Comparative prevalence of asthma in different groups of athletes: a survey

Can Respir J. 2004 Sep;11(6):402-6. doi: 10.1155/2004/251453.


Background: The type of air predominantly inhaled during training seems to play an important role in the development of airway hyperresponsiveness in athletes; however, this factor has not been evaluated for asthma.

Objective and patients: To compare the prevalence of self-reported and/or physician-diagnosed asthma among four groups of athletes categorized according to the type of air predominantly inhaled during training: cold air (n=176), dry air (n=384), humid air (n=95), and mixed dry and humid air (n=43).

Method: Self-administrated questionnaires were used.

Results: One hundred seven (15.3%) of the 698 athletes reported having asthma; of these 107 athletes, 92 had physician-diagnosed asthma. No significant differences were found for the prevalence of asthma: 15.9% (cold air), 15.4% (dry air), 12.6% (humid air) and 18.6% (mixed dry and humid air), respectively (P>0.05). Furthermore, no significant differences were observed among the groups for the prevalence of confirmed atopy, cold/flu or respiratory infections (all P>0.05), except for the prevalence of hay fever, which was significantly lower among athletes of the dry air group (P=0.04). Athletes having a first-degree relative with asthma did not have a higher prevalence of asthma than those who did not (P>0.05).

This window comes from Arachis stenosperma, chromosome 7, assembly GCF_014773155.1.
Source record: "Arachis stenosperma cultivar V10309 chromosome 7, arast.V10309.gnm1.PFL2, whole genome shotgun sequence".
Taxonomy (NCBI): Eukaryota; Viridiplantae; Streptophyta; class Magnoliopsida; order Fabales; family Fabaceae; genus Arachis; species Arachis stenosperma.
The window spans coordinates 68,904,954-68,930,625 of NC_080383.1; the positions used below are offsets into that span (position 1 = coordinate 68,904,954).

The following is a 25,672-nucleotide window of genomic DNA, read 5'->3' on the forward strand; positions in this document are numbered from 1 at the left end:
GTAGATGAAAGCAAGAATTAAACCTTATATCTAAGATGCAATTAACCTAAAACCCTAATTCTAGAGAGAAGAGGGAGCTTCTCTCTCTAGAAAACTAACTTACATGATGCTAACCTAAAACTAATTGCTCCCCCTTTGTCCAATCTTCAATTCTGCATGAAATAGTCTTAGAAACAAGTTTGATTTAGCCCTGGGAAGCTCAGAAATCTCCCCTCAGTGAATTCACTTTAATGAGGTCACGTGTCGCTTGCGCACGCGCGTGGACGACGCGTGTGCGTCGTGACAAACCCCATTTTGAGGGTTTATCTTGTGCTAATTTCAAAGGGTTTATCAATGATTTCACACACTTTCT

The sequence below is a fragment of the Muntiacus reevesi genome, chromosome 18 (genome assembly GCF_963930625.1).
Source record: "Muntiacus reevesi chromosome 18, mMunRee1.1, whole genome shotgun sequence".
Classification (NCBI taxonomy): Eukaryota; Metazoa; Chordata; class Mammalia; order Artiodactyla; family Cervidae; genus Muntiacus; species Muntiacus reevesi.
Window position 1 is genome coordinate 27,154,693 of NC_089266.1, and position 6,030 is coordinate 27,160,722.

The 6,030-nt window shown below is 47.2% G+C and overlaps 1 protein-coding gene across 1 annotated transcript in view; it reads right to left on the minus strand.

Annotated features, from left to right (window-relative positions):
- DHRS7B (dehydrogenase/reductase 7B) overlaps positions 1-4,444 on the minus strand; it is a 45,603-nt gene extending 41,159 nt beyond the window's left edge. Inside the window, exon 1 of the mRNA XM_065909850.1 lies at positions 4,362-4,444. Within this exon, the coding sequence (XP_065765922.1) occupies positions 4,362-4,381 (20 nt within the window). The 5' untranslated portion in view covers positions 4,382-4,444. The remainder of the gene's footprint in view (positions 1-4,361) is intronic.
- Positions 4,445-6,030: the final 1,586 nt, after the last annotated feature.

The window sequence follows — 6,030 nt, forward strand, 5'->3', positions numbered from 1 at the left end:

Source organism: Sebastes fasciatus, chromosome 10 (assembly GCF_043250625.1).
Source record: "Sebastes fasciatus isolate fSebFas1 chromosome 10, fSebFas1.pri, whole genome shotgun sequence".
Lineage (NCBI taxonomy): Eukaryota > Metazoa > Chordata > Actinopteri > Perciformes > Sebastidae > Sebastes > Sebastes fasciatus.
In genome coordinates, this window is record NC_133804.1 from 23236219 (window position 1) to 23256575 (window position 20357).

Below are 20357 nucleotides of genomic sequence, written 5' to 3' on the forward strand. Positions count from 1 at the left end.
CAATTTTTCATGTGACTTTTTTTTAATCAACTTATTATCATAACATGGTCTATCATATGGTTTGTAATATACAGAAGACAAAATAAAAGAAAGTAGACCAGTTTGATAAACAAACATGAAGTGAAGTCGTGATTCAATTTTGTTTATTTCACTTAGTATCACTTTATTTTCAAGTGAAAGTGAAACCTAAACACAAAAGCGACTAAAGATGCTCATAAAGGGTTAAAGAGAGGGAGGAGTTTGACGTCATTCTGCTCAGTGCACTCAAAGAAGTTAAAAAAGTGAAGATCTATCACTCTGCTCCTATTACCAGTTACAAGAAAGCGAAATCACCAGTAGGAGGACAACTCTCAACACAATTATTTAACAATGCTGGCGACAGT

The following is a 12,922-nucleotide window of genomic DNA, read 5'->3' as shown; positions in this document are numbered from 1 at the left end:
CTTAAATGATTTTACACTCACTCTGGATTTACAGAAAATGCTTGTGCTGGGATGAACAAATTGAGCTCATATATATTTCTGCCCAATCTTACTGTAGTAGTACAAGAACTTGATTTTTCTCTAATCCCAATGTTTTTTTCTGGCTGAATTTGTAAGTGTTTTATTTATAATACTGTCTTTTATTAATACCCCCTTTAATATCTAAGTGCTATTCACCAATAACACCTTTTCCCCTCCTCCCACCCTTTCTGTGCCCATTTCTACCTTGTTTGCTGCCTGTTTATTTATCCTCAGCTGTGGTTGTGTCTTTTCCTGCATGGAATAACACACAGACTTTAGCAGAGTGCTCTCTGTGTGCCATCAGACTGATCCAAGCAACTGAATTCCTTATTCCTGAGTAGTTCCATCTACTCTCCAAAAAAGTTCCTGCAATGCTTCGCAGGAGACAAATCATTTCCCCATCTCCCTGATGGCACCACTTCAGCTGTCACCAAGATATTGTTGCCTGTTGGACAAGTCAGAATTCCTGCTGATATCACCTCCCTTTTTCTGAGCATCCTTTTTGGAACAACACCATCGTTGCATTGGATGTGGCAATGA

Conclusion: The prevalence of asthma was not significantly different among the four groups of athletes and it was not associated with a family history of asthma.

Publication types

  • Comparative Study
  • Research Support, Non-U.S. Gov't

MeSH terms

  • Adolescent
  • Adult
  • Asthma / epidemiology*
  • Asthma / physiopathology*
  • Bronchial Hyperreactivity*
  • Canada / epidemiology
  • Cold Temperature / adverse effects*
  • Exercise
  • Female
  • Humans
  • Humidity / adverse effects*
  • Hypersensitivity / epidemiology
  • Male
  • Prevalence
  • Sports*
  • Surveys and Questionnaires